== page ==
We were late for the show because we had to walk through the French Quarter proper and ended up playing hit the wino with a shrimp and drinking Monsoons with a bunch of green clad green faced green beaded fraternity boys and a bunch of variously green shaded young girls that were drunk enough to hang out with them. We tried to convince them to come along to the Mekon show, but they all had tickets to see a group called Spew Man Hard On & The Slaves (maybe not a group, could be a DJ) at some joint called The Guillotine Lounge. Show starts at midnight. Unbelievable! Who are these heathen fuck heads? A good time was had by all.
We were walking when we got to the place, but when we saw the stairs it was all hands and knees. Got to the top and there’s Tom, Jon, and Rico aiding and abetting Johnny Dowd & band. Song ended and we man handled each other towards the bar. The band, such as it was, did File Gumbo might be the name, but Jerry Lee Lewis calls it Jambalaya, and I’ve never known the Killer to be wrong even when he’s wrong.
“I need to plug into the board! Where the hell is Jon?Where the hell is my DATSUDWMD recorder!!??” I asked my wife these things; I was one alarmed archivist, believe you me. What would my boss, Nobby, say? “You traded it to those green kids for methamphetimines.” “What are you talking about!?” “Let’s have a few of those right now, eh?” Enough already. I handed them over. “I think I paid cash for those.” She smiled at me, “No, you’re wrong. You traded the entire unit for drugs. You said Jim English told you to do it. Who is he?” “Take it easy, have a Lortab. It’ll keep you from getting too jumpy.” “Who’s jumpy?” “You.”
Must have been like a 1985 Mekon concert in Chicago; there was nobody there.
Looked like about a hundred people had showed up, but sometimes I was seeing
double. 75, tops. Lots of Punk Rock. Goulding was back on traps. The entire
band seemed to be having a good time even though Sally was, surprisingly, tired.
Tight as a wound watch. Jon was hyper, and playing some of the best guitar I’ve
ever heard while lying down in a bar drinking a $5 beer. Tom finally nailed
the lead on Millionaire loud enough for my taste. Rico sang like a man possessed
and.... It Was Poetry Night Too. Between songs each band member would give us
a poem. Some were good, some were bad, some were one word; minimalist haiku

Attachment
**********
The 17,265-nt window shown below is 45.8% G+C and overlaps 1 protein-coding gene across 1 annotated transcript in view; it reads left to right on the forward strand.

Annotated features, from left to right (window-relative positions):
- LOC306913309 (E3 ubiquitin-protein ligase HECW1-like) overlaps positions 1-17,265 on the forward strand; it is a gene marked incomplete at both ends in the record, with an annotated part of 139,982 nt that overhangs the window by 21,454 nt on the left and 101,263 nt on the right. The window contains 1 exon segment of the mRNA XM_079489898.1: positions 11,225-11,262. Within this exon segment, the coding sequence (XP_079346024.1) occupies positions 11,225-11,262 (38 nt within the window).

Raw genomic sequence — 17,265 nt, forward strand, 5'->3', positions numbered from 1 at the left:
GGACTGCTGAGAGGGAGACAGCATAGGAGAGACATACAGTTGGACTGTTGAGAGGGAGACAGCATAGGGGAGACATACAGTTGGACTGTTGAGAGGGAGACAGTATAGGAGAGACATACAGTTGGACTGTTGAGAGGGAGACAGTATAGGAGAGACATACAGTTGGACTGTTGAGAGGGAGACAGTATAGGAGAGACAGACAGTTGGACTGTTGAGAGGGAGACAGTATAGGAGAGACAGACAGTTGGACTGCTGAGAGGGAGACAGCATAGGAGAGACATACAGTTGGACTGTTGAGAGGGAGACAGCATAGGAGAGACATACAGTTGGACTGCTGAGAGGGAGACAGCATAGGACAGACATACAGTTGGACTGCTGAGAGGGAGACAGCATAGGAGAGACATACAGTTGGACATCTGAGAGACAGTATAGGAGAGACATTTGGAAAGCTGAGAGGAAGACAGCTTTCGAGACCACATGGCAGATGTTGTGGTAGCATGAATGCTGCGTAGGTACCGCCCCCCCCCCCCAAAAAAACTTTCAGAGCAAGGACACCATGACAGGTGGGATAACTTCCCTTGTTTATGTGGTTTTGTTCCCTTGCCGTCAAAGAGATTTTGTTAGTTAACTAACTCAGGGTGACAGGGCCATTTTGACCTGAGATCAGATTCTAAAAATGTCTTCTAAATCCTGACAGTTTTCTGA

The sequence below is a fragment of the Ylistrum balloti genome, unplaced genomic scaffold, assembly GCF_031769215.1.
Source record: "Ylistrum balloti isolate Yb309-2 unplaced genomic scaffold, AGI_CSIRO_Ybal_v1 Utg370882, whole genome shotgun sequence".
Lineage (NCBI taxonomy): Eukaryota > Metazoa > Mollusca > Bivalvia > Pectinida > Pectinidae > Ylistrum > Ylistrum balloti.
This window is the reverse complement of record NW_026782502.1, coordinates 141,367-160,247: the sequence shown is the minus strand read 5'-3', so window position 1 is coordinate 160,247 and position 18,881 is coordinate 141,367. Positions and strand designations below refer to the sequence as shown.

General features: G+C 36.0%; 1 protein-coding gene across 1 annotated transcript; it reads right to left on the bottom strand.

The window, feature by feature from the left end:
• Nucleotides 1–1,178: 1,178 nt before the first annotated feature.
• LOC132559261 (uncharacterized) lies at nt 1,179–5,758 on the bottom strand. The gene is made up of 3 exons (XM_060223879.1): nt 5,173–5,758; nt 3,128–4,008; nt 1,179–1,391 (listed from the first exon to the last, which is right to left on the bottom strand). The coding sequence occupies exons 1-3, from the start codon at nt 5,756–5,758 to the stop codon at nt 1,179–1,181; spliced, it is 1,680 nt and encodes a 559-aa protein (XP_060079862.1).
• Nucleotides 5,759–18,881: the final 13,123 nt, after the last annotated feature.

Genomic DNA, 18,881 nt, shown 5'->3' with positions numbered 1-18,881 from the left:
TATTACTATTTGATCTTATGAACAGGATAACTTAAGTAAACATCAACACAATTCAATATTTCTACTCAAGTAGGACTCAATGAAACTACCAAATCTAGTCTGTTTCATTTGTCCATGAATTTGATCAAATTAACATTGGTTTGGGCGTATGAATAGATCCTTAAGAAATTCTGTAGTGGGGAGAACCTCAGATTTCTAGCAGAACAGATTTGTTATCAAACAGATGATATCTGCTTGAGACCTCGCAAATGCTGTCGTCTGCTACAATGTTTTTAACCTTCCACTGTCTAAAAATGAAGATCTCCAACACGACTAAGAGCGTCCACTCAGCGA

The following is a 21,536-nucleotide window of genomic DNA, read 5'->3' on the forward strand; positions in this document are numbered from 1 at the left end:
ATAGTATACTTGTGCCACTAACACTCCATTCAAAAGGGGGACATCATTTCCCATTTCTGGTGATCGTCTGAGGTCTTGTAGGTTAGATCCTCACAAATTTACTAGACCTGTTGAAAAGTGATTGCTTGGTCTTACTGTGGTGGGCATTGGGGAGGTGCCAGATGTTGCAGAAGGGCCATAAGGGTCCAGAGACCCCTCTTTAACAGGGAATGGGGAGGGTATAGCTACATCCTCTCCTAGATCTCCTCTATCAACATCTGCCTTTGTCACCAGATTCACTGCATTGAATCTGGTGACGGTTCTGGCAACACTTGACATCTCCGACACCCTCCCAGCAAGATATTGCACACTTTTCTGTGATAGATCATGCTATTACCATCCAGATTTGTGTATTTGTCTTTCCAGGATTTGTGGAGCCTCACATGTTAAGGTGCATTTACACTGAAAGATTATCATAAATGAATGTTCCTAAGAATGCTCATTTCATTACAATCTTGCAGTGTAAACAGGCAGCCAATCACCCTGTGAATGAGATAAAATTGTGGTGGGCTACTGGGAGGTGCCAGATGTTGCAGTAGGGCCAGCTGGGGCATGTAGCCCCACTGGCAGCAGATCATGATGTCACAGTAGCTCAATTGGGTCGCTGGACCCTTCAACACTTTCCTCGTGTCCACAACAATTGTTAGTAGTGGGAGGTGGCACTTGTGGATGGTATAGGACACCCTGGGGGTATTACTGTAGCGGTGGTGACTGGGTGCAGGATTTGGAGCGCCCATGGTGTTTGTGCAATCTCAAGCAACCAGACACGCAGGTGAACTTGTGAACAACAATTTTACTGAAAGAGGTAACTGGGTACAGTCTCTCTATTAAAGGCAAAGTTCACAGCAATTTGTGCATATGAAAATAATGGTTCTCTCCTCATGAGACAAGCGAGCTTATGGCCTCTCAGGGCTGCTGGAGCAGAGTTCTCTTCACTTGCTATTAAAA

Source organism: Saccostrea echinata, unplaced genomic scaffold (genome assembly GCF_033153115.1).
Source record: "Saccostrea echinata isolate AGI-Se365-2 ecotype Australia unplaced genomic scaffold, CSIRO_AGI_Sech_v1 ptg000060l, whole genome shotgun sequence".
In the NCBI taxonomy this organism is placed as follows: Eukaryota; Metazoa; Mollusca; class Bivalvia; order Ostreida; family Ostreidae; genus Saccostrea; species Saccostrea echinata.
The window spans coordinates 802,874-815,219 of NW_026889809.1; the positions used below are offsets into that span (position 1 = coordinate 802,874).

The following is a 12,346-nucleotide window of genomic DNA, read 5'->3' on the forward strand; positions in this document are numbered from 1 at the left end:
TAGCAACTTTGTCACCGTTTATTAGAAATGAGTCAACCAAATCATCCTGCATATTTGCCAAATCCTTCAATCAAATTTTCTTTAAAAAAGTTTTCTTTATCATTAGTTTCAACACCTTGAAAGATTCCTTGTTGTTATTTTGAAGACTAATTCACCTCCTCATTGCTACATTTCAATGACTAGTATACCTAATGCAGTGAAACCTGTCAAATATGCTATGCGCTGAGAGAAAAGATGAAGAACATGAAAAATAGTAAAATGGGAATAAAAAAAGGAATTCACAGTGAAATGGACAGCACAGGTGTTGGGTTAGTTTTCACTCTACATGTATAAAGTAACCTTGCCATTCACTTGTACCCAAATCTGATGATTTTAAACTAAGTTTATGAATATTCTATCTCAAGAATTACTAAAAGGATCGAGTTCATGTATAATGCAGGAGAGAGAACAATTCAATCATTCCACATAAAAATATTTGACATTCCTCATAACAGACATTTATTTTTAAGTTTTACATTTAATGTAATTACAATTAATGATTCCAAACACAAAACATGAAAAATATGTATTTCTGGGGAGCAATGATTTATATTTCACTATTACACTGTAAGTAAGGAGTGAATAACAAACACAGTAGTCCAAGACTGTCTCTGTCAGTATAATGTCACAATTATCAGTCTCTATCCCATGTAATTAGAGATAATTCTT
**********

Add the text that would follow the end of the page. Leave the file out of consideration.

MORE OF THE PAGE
(Steve Goulding’s: “Do not go gently into that... GOOD NIGHT!!”).
The audience was supposed to get to vote for their favorite at some point, but
that never came about. From the response I’d say Lu would have been the
winner even though, as Jon said, it was a “cover”. As I said, plenty
of Punk Rock, and a shit load of fan favorites. No Orpheus, no Memphis. Very
good small audience participation on The Bomb, and Swing (my
wife) and I held some chickens to our heads.
The New Orleans sound guy must have taken “this is our last song” seriously. When the band came back on for encores (sans Sally, she was, unsurprisingly, “tired”. She worked the merch booth which Dowd had been handling) it took the guy quite awhile to get everything amplified. Dowd played Jon’s guitar on all encores. You Ain’t Going Nowhere was nice with Tom, Jon, and Rico each taking a verse (Jon announced a Lu solo, but the sound guy hadn’t activated the Saz; a moment of silence for our beleaguered President). There was another song, I can’t remember what. Then, to plow it all down into the ground, the rest of Dowd’s band joined the group for a spirited high-kicking Heaven & Back.
My idea was to hang around, have a few more beers, but no. The bar shut down immediately, so we headed for The Guillotine Lounge.
Imagine this: Right next door the House of Blues was sold out. Who was playing? The B-52’s.
19th Austin, TX Antone's (SXSW)
21st Los Angeles CA, McCabe's Guitar Shop, 7 pm
Alot of favorites, no duds, small cramped stage but all 8 mekes fit somehow, with Steve sitting on his commode in the back row flanked by Lu and Sarah, and Rico, Tom, Sally, Jon, and Jessica spread out in front. A couple of readings by Tom, Sally, Sarah, and Steve. Highlights for me were This Sporting Life, Orpheus, Beaten and Broken, Fletcher Christian, Wild and Blue, Prince of Darkness, Bomb, Hey! Susan, Corporal Chalkie, Last Dance (not played in that order), finding out what a tooter (sp?) is, and Jon playing the car alarm in their rental car out front.
Crowd was a little sedate. Hopefully it'll be the complete opposite tomorrow night when they play some PUNK ROCK!
All fans were treated to an excellent show in Santa Monica this
evening. I've never seen the Mekes all play sitting down! Plus it
was billed as a reading, so they read a few ditties from their book. Even with no flowing booze, the Mekons were a blast. Great venue,
unique set. Sally was in particularly good spirits, very feisty.
Ghosts of American Astronauts
that "behave as I should" song
Curse of the Mekons (spoken by Tom)
Beaten and Broken
You Ain't Going Nowhere
"you've always known and you'll always remember..." (Flitcraft?) Never Work (spoken by bassist) 1st song on "Journey.." LP Fletcher Christian Bomb Prince of Darkness Last Waltz I'm Not Here (1967) (spoken by Sally) Hey Susan "the more you stray, the more you're saved.." (men only, acapella) Wild and Blue Lone Pilgrim Lose Your Head Hard to be Human